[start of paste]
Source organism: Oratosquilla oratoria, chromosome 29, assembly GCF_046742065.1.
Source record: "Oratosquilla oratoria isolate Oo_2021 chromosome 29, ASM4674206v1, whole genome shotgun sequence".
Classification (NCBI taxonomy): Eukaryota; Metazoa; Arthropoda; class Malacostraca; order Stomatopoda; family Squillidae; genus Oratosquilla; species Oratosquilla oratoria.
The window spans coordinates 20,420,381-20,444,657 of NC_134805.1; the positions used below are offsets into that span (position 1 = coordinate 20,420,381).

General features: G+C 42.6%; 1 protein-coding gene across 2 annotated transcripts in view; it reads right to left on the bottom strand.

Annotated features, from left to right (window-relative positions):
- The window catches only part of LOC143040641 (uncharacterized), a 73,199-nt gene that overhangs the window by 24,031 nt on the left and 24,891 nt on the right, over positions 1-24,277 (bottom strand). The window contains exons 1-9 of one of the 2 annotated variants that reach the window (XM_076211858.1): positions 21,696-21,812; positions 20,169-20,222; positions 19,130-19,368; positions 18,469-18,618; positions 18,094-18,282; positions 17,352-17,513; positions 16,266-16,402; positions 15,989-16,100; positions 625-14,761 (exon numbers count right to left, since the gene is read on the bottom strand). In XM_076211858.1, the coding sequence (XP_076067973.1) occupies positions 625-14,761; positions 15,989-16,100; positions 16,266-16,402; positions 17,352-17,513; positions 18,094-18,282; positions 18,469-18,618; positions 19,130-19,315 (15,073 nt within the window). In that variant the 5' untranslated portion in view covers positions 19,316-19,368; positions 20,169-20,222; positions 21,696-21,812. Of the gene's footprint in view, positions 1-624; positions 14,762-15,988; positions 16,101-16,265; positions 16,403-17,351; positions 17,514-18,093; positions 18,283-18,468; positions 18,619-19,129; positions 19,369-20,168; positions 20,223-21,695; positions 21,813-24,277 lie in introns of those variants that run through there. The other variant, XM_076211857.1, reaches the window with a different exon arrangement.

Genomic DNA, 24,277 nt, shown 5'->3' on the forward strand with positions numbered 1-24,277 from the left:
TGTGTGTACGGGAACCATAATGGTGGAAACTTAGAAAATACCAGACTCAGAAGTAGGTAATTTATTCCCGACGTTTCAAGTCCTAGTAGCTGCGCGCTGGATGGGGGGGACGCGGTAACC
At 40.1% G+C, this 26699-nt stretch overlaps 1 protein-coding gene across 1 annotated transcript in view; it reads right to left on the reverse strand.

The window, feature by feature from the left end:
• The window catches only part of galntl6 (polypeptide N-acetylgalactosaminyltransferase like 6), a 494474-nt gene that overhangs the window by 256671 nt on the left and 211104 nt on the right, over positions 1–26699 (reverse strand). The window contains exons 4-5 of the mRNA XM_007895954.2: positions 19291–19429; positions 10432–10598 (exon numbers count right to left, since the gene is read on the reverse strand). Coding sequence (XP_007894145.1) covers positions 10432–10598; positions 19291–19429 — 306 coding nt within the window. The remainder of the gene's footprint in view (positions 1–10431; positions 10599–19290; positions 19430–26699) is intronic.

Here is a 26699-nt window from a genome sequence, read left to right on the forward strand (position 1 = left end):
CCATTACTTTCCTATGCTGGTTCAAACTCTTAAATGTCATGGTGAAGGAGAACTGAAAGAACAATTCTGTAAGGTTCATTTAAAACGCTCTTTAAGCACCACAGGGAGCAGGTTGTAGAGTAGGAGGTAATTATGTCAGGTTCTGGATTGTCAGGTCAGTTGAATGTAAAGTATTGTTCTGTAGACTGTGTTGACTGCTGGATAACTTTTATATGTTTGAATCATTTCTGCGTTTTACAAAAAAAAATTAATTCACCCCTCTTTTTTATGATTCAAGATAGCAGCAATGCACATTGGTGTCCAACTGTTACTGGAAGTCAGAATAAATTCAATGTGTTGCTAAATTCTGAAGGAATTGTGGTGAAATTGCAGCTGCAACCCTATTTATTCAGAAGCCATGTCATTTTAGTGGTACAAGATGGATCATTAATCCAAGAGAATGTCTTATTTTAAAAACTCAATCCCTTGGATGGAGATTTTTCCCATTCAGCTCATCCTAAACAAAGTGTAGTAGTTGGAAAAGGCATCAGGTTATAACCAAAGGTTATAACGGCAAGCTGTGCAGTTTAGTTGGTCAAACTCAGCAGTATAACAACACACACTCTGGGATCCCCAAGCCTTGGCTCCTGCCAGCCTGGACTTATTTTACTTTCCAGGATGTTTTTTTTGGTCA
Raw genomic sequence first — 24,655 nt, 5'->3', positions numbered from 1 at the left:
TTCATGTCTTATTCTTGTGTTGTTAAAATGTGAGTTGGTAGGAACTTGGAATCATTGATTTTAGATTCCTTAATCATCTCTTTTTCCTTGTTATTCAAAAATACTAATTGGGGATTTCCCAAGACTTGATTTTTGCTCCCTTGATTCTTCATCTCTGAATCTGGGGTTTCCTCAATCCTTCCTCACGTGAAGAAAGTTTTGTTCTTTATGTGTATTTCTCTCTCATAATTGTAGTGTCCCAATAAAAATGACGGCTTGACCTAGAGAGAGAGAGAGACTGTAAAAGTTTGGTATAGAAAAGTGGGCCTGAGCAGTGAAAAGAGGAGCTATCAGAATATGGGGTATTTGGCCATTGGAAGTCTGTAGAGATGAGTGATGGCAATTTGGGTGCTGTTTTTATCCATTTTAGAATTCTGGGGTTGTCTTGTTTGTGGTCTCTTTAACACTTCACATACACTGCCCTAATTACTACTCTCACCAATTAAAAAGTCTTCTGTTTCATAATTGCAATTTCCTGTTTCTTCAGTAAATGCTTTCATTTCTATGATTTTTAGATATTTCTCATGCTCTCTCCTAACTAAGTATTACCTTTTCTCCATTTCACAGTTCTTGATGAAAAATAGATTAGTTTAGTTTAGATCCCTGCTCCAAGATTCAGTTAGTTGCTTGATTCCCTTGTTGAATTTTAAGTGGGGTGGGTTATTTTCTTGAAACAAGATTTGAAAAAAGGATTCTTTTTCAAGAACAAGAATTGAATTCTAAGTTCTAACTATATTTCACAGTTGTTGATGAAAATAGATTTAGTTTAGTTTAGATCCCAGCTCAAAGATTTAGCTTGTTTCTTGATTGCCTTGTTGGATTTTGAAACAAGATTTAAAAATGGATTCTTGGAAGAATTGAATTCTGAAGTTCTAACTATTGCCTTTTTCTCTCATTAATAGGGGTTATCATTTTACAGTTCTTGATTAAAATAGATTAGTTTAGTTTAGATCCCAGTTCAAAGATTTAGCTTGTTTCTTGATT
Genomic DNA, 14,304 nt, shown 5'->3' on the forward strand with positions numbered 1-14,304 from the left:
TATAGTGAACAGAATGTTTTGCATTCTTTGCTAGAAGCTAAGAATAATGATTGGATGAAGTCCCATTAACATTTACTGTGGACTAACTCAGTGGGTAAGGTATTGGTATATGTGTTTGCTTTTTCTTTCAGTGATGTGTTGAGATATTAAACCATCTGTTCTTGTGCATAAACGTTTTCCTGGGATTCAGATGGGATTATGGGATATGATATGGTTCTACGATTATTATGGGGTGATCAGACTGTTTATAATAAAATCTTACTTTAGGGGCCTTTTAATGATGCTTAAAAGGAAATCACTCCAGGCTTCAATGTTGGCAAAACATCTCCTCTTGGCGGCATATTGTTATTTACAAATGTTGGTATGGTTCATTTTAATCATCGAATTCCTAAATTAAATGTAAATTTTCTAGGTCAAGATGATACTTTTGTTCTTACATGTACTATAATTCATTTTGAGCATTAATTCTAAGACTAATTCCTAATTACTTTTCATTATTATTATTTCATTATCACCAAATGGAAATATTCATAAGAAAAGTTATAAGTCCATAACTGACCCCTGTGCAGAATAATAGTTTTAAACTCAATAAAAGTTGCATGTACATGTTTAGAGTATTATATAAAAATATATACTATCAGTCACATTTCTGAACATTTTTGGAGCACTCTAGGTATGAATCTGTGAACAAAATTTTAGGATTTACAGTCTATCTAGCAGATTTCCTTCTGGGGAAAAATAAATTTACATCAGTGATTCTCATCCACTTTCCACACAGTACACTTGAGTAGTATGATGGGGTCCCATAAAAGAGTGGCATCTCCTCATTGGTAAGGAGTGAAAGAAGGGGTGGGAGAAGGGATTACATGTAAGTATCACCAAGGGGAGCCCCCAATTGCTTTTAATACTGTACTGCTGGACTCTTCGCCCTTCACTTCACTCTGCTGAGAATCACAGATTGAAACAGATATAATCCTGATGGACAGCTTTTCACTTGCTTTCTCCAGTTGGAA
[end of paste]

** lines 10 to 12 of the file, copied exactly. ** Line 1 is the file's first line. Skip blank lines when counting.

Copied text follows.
At 40.1% G+C, this 26699-nt stretch overlaps 1 protein-coding gene across 1 annotated transcript in view; it reads right to left on the reverse strand.

The window, feature by feature from the left end:
• The window catches only part of galntl6 (polypeptide N-acetylgalactosaminyltransferase like 6), a 494474-nt gene that overhangs the window by 256671 nt on the left and 211104 nt on the right, over positions 1–26699 (reverse strand). The window contains exons 4-5 of the mRNA XM_007895954.2: positions 19291–19429; positions 10432–10598 (exon numbers count right to left, since the gene is read on the reverse strand). Coding sequence (XP_007894145.1) covers positions 10432–10598; positions 19291–19429 — 306 coding nt within the window. The remainder of the gene's footprint in view (positions 1–10431; positions 10599–19290; positions 19430–26699) is intronic.